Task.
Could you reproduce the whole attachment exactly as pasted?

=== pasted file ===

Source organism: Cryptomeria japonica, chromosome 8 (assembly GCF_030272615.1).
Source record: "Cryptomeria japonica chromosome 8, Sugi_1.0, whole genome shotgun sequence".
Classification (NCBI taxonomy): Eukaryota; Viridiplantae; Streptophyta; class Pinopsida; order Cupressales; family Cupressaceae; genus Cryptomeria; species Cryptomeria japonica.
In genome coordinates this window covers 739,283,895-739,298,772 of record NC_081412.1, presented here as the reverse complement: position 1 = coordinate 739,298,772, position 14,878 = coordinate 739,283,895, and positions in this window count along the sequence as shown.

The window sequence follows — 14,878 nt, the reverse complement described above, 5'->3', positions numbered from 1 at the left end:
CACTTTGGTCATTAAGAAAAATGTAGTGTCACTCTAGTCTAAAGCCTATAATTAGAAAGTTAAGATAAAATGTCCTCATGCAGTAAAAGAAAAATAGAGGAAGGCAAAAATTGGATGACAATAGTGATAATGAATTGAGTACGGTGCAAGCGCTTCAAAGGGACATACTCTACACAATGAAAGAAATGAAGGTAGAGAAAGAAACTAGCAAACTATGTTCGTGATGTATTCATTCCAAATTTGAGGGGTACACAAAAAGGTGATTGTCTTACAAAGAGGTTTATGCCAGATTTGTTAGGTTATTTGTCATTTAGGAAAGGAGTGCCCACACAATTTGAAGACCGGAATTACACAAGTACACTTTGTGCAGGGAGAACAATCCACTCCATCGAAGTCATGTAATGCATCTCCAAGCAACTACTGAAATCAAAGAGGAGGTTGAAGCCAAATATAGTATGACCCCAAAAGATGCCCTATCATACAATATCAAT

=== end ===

Source organism: Cryptomeria japonica, chromosome 8 (assembly GCF_030272615.1).
Source record: "Cryptomeria japonica chromosome 8, Sugi_1.0, whole genome shotgun sequence".
Classification (NCBI taxonomy): Eukaryota; Viridiplantae; Streptophyta; class Pinopsida; order Cupressales; family Cupressaceae; genus Cryptomeria; species Cryptomeria japonica.
In genome coordinates this window covers 739,283,895-739,298,772 of record NC_081412.1, presented here as the reverse complement: position 1 = coordinate 739,298,772, position 14,878 = coordinate 739,283,895, and positions in this window count along the sequence as shown.

The window sequence follows — 14,878 nt, the reverse complement described above, 5'->3', positions numbered from 1 at the left end:
CACTTTGGTCATTAAGAAAAATGTAGTGTCACTCTAGTCTAAAGCCTATAATTAGAAAGTTAAGATAAAATGTCCTCATGCAGTAAAAGAAAAATAGAGGAAGGCAAAAATTGGATGACAATAGTGATAATGAATTGAGTACGGTGCAAGCGCTTCAAAGGGACATACTCTACACAATGAAAGAAATGAAGGTAGAGAAAGAAACTAGCAAACTATGTTCGTGATGTATTCATTCCAAATTTGAGGGGTACACAAAAAGGTGATTGTCTTACAAAGAGGTTTATGCCAGATTTGTTAGGTTATTTGTCATTTAGGAAAGGAGTGCCCACACAATTTGAAGACCGGAATTACACAAGTACACTTTGTGCAGGGAGAACAATCCACTCCATCGAAGTCATGTAATGCATCTCCAAGCAACTACTGAAATCAAAGAGGAGGTTGAAGCCAAATATAGTATGACCCCAAAAGATGCCCTATCATACAATATCAAT